It’s difficult to communicate and exchange ideas with your lodge when nobody is showing up for a stated meeting. Of course, missing two members that regularly attended lodge meant that we were scrambling for quorum every meeting. There was actually one meeting where I had the bare minimum to open. While we were able to open every meeting, there were members that had missed meetings where we had discussed items and they had been voted on. Members would then occasionally show up for a meeting and question the items that had been voted on in previous meetings. This came to a head last meeting where I felt the choice of our scholarship winner was questioned. To be frank, I lost my temper when it was questioned. I blew up at the brother asking about it. In the not most gentle way possible, with probably not the gentlest of words, I told him that I felt that if he had made the meetings where we had discussed and voted on this, that he could have brought up his objections then. I felt that he was criticizing the decision and took it personally even though he was just trying to point out the original objective for the scholarship. My point is, it’s hard to communicate when there’s very few people to communicate to.

3. Believe in yourself! Your brothers believe in you.

I worked very hard with some other members of the lodge last year when I was Senior Warden to receive the Grandmaster’s Award of Excellence. At our Grand Lodge session as the Master of St. Joseph Lodge last October, we did it. Not only did we receive it, we also were awarded second place in the state for lodges under 80 members. In order to receive the award, there are a number of things that the lodge must do. These items always involve having at least 3 elected officers and a total of 5 to seven members doing them [the GMAE tasks]. For whatever reason this past year, very few members of my lodge were willing or able to make these events. It got to a point where I signed in as a member of another lodge to which I belong so that they would get the credit. While some of these events took place on dates where members couldn’t go because of family commitments or work, I feel that there is little to no desire by the membership to attend any lodge activities, especially ones needed to qualify for the award. It’s hard to believe in yourself and to believe that your brothers believe in you if you don’t share the same commitment to the lodge.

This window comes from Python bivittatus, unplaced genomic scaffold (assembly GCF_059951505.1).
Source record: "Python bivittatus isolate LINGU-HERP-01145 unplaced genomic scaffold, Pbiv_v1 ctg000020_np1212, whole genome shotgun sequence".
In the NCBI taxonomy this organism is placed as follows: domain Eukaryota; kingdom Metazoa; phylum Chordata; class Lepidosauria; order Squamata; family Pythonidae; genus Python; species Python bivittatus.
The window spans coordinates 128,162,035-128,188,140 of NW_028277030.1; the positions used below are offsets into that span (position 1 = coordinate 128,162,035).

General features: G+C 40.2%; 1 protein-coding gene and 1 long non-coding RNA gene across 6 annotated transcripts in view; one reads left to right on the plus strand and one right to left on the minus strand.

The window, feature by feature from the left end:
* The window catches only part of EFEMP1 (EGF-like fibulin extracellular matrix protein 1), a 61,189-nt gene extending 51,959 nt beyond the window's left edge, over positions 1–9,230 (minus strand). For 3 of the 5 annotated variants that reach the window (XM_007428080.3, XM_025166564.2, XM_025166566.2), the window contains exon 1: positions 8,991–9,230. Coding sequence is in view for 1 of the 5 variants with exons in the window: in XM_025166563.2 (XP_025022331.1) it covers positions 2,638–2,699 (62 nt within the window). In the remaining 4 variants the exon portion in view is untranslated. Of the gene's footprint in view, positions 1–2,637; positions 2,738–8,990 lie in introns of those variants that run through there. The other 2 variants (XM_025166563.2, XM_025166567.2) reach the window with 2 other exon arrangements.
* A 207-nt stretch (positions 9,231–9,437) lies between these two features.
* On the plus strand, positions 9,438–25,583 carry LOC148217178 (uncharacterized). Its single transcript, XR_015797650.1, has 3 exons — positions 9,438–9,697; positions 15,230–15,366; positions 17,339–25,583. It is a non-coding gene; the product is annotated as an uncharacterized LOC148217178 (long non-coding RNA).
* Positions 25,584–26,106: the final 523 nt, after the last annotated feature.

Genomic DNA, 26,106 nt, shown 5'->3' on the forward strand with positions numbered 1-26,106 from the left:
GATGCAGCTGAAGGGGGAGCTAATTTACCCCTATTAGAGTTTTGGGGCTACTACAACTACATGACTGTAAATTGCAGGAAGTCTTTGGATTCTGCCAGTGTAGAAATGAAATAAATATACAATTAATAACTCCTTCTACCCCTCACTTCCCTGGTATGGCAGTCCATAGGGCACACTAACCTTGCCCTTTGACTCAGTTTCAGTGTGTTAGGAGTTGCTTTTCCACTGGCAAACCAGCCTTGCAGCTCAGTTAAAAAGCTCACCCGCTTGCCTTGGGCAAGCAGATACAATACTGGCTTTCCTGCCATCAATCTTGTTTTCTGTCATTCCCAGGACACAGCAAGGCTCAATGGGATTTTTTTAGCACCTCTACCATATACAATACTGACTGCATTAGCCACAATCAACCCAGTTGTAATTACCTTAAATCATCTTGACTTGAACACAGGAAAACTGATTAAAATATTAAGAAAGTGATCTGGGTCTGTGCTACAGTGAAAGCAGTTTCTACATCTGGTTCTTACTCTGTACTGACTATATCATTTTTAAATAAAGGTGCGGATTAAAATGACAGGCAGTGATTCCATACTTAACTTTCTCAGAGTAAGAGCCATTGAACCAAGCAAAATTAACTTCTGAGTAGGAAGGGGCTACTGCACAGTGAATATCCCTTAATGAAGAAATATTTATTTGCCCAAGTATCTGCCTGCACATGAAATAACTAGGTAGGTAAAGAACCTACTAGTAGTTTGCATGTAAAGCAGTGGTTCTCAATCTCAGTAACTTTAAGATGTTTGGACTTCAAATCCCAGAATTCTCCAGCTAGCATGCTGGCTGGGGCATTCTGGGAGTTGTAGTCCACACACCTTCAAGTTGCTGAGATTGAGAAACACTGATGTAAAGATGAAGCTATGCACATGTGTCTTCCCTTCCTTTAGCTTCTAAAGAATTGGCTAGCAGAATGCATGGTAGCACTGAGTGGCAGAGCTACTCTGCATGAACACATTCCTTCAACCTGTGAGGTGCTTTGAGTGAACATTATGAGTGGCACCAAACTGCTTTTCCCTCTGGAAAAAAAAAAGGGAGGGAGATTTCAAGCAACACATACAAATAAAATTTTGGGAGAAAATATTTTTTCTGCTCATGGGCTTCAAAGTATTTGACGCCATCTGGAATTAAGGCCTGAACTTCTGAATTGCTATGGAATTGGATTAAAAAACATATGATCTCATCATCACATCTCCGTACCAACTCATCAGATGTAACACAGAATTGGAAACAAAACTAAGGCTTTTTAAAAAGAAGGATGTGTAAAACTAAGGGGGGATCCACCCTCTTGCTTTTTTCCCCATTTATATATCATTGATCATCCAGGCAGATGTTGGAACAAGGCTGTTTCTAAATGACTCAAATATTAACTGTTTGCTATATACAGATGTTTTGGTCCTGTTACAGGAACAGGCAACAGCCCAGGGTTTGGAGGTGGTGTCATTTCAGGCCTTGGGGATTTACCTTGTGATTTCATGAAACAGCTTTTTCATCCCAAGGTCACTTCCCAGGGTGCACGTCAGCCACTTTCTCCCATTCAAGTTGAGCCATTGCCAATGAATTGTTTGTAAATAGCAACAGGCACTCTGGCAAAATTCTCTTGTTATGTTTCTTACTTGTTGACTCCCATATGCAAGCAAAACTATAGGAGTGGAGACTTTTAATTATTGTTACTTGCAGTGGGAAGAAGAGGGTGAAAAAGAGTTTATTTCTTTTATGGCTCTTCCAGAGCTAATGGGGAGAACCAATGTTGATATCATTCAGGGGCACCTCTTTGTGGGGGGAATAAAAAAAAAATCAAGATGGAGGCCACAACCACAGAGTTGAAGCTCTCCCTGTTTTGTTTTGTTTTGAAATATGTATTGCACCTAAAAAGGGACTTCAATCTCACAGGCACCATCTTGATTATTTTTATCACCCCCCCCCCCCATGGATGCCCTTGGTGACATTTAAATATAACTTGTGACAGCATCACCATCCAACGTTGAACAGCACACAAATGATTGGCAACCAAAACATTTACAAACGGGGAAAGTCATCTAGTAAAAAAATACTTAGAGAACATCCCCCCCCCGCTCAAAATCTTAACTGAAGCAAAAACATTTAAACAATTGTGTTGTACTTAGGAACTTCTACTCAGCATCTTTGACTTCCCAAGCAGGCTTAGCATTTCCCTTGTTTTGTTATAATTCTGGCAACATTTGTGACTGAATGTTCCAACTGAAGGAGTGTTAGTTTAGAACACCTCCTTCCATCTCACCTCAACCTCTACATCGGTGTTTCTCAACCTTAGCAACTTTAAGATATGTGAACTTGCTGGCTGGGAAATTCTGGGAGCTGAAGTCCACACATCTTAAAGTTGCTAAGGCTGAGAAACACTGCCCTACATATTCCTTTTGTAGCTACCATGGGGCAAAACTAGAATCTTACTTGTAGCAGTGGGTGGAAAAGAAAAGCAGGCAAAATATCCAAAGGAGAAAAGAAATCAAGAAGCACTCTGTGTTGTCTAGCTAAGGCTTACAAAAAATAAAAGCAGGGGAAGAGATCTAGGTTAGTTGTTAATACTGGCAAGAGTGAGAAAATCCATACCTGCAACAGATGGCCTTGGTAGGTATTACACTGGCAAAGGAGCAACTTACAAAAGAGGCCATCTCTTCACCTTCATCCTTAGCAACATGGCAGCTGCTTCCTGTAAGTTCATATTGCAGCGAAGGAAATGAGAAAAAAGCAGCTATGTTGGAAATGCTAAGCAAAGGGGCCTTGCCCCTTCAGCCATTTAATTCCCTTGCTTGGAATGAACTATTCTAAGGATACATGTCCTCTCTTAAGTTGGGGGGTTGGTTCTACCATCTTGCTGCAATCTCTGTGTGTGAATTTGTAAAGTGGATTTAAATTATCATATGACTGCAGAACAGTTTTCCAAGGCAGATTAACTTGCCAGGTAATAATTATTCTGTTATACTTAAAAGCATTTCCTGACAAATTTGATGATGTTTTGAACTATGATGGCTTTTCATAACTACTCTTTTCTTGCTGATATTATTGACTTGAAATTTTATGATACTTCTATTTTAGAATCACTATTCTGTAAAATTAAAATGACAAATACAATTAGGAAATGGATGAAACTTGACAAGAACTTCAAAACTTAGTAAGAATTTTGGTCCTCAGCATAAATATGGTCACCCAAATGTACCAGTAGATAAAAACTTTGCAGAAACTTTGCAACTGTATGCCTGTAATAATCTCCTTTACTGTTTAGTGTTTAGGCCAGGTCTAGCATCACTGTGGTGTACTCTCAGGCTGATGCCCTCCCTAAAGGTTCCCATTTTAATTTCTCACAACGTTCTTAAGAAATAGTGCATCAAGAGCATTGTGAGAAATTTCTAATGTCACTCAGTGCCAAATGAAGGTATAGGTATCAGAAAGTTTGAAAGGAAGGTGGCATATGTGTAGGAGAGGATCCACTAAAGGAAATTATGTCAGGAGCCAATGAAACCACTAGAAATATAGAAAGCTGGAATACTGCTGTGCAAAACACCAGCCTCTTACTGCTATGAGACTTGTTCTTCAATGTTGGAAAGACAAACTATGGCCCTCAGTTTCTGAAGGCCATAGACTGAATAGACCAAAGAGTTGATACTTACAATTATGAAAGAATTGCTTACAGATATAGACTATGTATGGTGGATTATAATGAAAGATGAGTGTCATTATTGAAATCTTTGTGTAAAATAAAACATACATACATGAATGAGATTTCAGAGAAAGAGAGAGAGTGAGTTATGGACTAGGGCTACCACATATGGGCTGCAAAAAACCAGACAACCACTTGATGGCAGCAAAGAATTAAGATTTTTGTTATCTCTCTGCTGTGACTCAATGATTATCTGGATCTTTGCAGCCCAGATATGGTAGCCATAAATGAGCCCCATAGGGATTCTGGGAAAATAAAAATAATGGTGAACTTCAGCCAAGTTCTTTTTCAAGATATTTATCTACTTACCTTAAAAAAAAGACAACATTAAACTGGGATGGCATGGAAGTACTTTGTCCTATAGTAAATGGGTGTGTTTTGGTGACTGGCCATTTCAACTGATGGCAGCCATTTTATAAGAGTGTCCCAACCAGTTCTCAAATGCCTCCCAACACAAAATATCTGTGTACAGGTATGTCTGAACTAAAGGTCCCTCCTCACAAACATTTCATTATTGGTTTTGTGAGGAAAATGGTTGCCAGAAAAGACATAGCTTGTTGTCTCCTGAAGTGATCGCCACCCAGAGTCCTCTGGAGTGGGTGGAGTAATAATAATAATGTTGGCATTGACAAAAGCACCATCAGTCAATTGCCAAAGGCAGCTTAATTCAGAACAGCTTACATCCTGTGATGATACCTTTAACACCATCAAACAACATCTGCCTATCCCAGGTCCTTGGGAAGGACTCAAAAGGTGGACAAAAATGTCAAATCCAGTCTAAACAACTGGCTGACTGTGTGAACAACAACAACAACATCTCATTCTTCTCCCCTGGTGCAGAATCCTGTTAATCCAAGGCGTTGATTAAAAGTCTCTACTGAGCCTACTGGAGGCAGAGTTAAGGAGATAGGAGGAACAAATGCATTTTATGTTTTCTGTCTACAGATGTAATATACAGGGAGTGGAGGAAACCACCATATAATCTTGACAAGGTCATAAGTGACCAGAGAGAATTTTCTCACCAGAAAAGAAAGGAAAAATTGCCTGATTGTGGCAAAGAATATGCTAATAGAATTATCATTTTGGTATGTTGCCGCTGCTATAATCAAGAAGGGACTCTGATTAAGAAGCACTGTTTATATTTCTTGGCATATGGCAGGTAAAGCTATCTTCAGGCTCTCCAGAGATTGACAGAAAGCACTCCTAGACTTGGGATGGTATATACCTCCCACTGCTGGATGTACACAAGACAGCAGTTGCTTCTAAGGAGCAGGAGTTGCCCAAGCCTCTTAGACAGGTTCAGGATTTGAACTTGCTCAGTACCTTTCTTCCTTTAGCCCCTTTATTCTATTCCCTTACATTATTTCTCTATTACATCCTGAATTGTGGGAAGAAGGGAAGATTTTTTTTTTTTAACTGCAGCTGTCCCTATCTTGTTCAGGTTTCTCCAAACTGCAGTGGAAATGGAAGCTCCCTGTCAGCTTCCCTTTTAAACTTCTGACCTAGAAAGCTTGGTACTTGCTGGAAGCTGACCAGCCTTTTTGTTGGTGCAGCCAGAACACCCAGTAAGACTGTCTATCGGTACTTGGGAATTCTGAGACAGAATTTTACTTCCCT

4. Have a plan. A mission statement is a good way to set out your goals in a few sentences.

In order to begin, I want to look back upon my Mission Statement. It was as follows:

I want to make Saint Joseph Lodge a better place. A place for brothers and their families to spend time, and a better asset to the community. A place that men in my community want to join. I want to educate the brethren not only using traditional education, but also teach some of the esoteric meanings of the ritual as well. Lastly, I want to raise some funds by having fun.